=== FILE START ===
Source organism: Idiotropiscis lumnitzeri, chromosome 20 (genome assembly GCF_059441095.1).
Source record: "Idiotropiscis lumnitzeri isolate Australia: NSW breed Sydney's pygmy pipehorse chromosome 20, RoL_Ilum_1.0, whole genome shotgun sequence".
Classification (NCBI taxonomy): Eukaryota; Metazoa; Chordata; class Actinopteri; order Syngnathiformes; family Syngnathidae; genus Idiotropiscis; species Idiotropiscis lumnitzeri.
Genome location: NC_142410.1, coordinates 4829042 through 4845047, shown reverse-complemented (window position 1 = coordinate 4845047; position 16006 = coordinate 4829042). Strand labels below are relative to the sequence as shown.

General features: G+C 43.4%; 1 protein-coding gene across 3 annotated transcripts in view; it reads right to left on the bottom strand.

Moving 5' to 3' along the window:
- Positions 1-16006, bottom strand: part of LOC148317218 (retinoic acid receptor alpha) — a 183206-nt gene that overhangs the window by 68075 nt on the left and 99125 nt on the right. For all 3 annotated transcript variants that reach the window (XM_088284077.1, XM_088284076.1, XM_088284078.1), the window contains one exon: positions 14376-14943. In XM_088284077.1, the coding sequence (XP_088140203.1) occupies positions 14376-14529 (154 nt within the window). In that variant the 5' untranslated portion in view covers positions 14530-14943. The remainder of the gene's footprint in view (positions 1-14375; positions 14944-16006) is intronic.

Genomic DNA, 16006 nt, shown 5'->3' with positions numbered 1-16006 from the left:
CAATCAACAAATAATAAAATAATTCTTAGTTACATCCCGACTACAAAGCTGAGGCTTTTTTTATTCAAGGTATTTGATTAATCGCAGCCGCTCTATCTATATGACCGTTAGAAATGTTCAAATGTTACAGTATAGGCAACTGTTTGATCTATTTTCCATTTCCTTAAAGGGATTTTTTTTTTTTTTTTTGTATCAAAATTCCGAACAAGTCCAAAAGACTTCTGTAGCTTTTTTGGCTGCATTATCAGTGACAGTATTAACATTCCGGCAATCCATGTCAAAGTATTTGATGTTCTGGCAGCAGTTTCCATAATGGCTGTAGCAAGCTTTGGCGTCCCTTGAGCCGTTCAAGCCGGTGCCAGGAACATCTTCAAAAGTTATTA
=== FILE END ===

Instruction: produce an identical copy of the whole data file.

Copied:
Source organism: Idiotropiscis lumnitzeri, chromosome 20 (genome assembly GCF_059441095.1).
Source record: "Idiotropiscis lumnitzeri isolate Australia: NSW breed Sydney's pygmy pipehorse chromosome 20, RoL_Ilum_1.0, whole genome shotgun sequence".
Classification (NCBI taxonomy): Eukaryota; Metazoa; Chordata; class Actinopteri; order Syngnathiformes; family Syngnathidae; genus Idiotropiscis; species Idiotropiscis lumnitzeri.
Genome location: NC_142410.1, coordinates 4829042 through 4845047, shown reverse-complemented (window position 1 = coordinate 4845047; position 16006 = coordinate 4829042). Strand labels below are relative to the sequence as shown.

General features: G+C 43.4%; 1 protein-coding gene across 3 annotated transcripts in view; it reads right to left on the bottom strand.

Moving 5' to 3' along the window:
- Positions 1-16006, bottom strand: part of LOC148317218 (retinoic acid receptor alpha) — a 183206-nt gene that overhangs the window by 68075 nt on the left and 99125 nt on the right. For all 3 annotated transcript variants that reach the window (XM_088284077.1, XM_088284076.1, XM_088284078.1), the window contains one exon: positions 14376-14943. In XM_088284077.1, the coding sequence (XP_088140203.1) occupies positions 14376-14529 (154 nt within the window). In that variant the 5' untranslated portion in view covers positions 14530-14943. The remainder of the gene's footprint in view (positions 1-14375; positions 14944-16006) is intronic.

Genomic DNA, 16006 nt, shown 5'->3' with positions numbered 1-16006 from the left:
CAATCAACAAATAATAAAATAATTCTTAGTTACATCCCGACTACAAAGCTGAGGCTTTTTTTATTCAAGGTATTTGATTAATCGCAGCCGCTCTATCTATATGACCGTTAGAAATGTTCAAATGTTACAGTATAGGCAACTGTTTGATCTATTTTCCATTTCCTTAAAGGGATTTTTTTTTTTTTTTTTGTATCAAAATTCCGAACAAGTCCAAAAGACTTCTGTAGCTTTTTTGGCTGCATTATCAGTGACAGTATTAACATTCCGGCAATCCATGTCAAAGTATTTGATGTTCTGGCAGCAGTTTCCATAATGGCTGTAGCAAGCTTTGGCGTCCCTTGAGCCGTTCAAGCCGGTGCCAGGAACATCTTCAAAAGTTATTA